26 Sep The more you stress the more you spend
Do you ever feel like the more you stress about your finances, the more you find yourself spending? If so, you’re not alone. In this post, we look at the relationship between being stressed out and spending money, and how they can combine to create a vicious, endless cycle.
Financial stress is a pretty big deal
People are stressed: fact. A big reason for that is money. According to Equifax, in the UK 42% of people have experienced stress or anxiety due to financial difficulties. In a separate study for the US in 2015, around 70% of people felt stressed about money in the past month.
Debts, rising living costs, wage stagnation and unexpected expenses all contribute to one giant, constant headache for millions of people in the UK and the US. That stress has real-life impacts, on everything from how well we perform at work, to our health, to the way we are with our loved ones.
So how might people deal with that stress?
Spending the stress away
For a lot of us, retail therapy. According to Credit Karma, more than half of people said they had “impulsively shopped to deal with feelings of stress, anxiety or depression”. Perhaps just as revealingly, 60% of that group said they did so every month. It’s no secret that buying things can make us feel good, and it seems that a massive proportion of us will chase that feeling, even if it leaves us worse off in the long run.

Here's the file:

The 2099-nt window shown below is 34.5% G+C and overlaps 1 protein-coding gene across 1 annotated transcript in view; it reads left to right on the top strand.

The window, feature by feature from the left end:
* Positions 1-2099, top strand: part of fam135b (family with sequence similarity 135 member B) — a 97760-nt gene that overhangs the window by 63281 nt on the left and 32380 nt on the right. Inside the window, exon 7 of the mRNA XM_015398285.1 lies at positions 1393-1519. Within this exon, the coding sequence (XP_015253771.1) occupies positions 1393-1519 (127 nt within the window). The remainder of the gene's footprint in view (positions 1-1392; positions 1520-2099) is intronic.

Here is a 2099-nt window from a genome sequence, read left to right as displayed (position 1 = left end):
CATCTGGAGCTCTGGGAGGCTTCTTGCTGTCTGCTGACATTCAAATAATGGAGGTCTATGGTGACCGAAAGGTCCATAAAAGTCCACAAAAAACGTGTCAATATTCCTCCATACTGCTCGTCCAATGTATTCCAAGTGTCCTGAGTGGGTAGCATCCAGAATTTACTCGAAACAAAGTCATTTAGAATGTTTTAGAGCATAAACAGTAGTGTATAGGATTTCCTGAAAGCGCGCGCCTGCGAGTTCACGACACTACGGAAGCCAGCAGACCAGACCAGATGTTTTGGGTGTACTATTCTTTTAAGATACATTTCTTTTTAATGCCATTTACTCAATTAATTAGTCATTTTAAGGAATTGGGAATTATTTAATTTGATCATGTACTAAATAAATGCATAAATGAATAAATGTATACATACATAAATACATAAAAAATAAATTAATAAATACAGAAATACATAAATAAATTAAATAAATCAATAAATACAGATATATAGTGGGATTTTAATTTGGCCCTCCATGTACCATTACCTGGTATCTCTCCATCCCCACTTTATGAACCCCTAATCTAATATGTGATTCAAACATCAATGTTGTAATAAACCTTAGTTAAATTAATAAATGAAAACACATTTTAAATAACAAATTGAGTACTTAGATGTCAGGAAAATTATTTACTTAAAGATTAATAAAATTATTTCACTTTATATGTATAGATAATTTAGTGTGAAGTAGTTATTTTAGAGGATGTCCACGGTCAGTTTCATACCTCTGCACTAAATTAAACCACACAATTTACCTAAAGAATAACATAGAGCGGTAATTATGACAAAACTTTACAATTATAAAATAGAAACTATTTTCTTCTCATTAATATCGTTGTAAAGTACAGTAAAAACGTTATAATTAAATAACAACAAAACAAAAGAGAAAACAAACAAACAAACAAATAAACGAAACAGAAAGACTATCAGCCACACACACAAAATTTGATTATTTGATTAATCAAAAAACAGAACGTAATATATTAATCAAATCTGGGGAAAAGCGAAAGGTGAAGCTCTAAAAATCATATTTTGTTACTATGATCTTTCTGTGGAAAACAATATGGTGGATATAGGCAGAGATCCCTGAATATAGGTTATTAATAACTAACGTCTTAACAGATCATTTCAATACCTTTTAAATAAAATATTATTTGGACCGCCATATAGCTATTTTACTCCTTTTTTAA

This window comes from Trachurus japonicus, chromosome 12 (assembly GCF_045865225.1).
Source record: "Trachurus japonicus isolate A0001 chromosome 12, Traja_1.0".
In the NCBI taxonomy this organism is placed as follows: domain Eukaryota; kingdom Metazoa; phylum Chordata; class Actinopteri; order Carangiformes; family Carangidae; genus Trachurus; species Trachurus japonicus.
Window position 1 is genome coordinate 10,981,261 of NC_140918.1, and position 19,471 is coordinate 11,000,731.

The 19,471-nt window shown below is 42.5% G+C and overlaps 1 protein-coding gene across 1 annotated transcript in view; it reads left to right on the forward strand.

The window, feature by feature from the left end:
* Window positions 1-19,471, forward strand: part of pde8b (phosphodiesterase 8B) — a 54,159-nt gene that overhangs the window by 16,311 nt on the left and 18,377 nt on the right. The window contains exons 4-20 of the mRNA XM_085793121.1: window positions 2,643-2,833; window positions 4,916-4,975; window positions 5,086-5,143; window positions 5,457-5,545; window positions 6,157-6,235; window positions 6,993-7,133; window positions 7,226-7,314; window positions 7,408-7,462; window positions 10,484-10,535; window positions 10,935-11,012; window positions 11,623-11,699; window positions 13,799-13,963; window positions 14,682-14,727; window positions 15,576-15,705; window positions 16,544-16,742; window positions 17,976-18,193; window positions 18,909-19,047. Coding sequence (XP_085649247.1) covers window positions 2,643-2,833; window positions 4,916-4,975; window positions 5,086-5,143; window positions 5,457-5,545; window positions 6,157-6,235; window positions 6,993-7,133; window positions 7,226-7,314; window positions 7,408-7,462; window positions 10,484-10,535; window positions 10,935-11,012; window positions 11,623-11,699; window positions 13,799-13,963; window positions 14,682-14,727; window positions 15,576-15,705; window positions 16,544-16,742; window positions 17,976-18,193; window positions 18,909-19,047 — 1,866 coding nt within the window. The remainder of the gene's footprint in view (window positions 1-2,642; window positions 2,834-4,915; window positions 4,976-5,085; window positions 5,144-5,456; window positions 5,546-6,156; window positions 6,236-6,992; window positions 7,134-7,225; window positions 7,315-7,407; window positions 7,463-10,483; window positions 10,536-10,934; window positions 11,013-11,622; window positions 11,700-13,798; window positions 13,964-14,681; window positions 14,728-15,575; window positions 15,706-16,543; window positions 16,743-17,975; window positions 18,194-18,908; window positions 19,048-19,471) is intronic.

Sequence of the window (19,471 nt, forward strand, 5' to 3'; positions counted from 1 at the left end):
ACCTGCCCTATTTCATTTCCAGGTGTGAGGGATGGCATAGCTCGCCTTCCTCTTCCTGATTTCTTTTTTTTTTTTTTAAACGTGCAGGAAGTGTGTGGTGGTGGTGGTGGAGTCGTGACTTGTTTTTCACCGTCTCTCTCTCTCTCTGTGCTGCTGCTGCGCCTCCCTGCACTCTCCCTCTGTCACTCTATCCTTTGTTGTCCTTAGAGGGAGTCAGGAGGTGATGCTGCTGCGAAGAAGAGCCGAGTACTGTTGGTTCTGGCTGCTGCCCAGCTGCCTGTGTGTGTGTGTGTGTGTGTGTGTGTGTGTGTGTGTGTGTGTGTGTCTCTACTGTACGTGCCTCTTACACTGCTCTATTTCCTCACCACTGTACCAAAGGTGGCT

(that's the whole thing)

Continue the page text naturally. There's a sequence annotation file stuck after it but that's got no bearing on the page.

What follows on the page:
A popular study published in 2000 found the biggest factor in leading people to make an impulse purchase was simply the feeling of ‘having money’. Maybe, with so many of us stressed about our finances, that fleeting feeling of having cash on payday is enough to make us indulge ourselves and feel a little bit better, for just a little while? We think so.
There’s an obvious problem here though. If we’re stressed about money, and that makes us spend what little we do have to feel better, then the problem is only going to get worse.
Breaking the cycle of stress
This loop is similar to the spiral of debt, but perhaps it’s better to call it the spiral of stress. Spending to feel better means you have less cash, which only makes you feel worse about your financial position… leading you to spend more to feel better, which makes things even worse. How do you break that spiral?
By beating the cause of the financial stress to begin with. Stress is linked to stability. If you’re financially stable, you’re in a good position to take whatever life can throw at you and come out on top. Greater stability means less stress, and less stress can mean less impulsive spending. It’s a way to break the cycle before it spins out of control.
At Creditspring, we’re all about financial stability. We want to empower as many people as possible to take back control of their finances, stay clear of the spiral of debt and reach their financial goals. How? We’re working on a brand new way to borrow. It’s designed to be as simple, stress-free and affordable as possible – with pricing you can work out in your head.
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